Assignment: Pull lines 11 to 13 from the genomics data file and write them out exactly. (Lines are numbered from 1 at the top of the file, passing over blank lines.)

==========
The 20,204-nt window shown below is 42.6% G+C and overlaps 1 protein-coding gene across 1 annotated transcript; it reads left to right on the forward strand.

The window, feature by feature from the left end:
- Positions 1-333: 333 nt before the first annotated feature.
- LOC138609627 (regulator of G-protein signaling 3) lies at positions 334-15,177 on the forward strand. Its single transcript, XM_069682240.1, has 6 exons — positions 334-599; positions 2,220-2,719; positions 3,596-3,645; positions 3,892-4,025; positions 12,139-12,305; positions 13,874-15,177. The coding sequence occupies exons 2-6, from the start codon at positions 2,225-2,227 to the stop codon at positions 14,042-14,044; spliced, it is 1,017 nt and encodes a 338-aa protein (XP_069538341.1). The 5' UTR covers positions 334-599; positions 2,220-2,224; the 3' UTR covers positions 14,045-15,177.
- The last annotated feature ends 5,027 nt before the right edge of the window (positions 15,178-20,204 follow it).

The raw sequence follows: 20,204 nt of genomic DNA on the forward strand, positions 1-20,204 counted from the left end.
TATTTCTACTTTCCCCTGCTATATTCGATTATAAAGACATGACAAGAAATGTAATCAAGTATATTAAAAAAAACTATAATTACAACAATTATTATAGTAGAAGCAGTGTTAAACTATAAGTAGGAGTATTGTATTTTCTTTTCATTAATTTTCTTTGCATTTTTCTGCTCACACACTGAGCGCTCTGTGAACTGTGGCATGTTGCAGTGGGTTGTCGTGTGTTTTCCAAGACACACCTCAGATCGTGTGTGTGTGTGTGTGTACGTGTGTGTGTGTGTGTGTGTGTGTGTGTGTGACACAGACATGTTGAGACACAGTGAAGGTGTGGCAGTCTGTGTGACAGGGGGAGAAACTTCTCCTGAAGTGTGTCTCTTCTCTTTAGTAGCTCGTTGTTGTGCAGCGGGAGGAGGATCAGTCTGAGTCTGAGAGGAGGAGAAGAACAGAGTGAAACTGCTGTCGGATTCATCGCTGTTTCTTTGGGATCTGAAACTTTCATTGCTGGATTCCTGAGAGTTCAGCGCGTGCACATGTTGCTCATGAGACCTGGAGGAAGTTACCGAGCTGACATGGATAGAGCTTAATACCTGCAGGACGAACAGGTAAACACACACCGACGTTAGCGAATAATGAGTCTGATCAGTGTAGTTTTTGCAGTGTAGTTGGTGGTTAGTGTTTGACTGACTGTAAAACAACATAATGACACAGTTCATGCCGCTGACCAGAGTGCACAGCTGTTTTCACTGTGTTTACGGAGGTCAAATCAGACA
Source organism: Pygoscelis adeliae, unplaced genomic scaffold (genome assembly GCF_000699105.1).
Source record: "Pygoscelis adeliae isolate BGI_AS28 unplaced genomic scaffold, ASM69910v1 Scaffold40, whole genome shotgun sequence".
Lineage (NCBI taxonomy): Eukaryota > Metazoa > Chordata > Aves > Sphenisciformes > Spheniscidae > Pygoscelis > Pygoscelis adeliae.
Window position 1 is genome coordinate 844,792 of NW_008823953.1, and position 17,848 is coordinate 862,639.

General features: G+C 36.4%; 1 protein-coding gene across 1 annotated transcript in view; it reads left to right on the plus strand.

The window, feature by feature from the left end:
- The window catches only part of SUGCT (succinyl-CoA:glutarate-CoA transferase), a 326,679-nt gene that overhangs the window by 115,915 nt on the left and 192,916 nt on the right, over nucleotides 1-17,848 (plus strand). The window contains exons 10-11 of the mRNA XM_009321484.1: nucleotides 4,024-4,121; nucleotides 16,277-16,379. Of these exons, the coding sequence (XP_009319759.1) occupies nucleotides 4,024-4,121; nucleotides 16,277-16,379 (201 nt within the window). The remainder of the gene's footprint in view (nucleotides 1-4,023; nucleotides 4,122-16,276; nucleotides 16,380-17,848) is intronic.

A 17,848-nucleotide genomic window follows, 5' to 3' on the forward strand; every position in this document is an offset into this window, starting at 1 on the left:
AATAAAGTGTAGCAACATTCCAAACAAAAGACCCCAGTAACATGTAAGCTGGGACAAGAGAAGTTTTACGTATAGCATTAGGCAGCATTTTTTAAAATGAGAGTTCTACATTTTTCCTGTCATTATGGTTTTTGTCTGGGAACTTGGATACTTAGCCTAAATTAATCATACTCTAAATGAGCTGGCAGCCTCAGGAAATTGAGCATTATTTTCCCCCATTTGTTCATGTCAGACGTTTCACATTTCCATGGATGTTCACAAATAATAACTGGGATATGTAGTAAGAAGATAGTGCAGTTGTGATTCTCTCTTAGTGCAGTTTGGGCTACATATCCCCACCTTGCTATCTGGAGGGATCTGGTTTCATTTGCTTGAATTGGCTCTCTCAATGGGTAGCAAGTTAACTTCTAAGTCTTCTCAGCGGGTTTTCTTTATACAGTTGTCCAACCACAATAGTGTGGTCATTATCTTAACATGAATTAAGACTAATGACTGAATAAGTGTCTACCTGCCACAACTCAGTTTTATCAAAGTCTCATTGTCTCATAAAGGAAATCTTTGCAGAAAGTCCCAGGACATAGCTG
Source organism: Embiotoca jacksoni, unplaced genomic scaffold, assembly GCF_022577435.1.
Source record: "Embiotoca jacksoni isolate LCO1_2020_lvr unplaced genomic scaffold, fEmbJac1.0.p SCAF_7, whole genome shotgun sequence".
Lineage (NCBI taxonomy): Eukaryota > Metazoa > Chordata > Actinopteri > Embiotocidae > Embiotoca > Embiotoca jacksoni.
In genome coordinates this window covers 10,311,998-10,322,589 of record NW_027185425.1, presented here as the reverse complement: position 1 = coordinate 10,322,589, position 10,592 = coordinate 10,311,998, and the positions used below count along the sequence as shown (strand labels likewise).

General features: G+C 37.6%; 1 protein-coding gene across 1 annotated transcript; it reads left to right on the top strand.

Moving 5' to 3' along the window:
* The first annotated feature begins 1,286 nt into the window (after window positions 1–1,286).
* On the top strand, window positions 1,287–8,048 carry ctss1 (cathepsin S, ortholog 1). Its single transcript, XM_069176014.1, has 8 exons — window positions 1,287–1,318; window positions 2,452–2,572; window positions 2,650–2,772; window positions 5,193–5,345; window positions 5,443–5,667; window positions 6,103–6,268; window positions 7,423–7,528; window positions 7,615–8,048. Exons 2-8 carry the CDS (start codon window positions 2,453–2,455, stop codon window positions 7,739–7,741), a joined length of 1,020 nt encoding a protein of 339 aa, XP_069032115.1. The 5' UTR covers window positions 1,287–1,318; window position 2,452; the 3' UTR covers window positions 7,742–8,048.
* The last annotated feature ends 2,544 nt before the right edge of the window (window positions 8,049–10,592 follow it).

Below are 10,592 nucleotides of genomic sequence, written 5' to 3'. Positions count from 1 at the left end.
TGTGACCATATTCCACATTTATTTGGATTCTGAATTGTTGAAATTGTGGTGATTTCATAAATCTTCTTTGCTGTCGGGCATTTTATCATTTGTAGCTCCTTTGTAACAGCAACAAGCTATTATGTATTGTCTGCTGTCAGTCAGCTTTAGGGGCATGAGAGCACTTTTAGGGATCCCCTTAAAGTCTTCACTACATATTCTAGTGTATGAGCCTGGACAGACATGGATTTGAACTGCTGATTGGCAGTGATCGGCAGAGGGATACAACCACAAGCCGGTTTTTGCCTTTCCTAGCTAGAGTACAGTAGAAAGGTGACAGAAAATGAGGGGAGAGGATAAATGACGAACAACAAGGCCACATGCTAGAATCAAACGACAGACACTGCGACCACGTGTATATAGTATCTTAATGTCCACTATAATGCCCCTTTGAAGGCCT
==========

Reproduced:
Window position 1 is genome coordinate 844,792 of NW_008823953.1, and position 17,848 is coordinate 862,639.

General features: G+C 36.4%; 1 protein-coding gene across 1 annotated transcript in view; it reads left to right on the plus strand.

The window, feature by feature from the left end: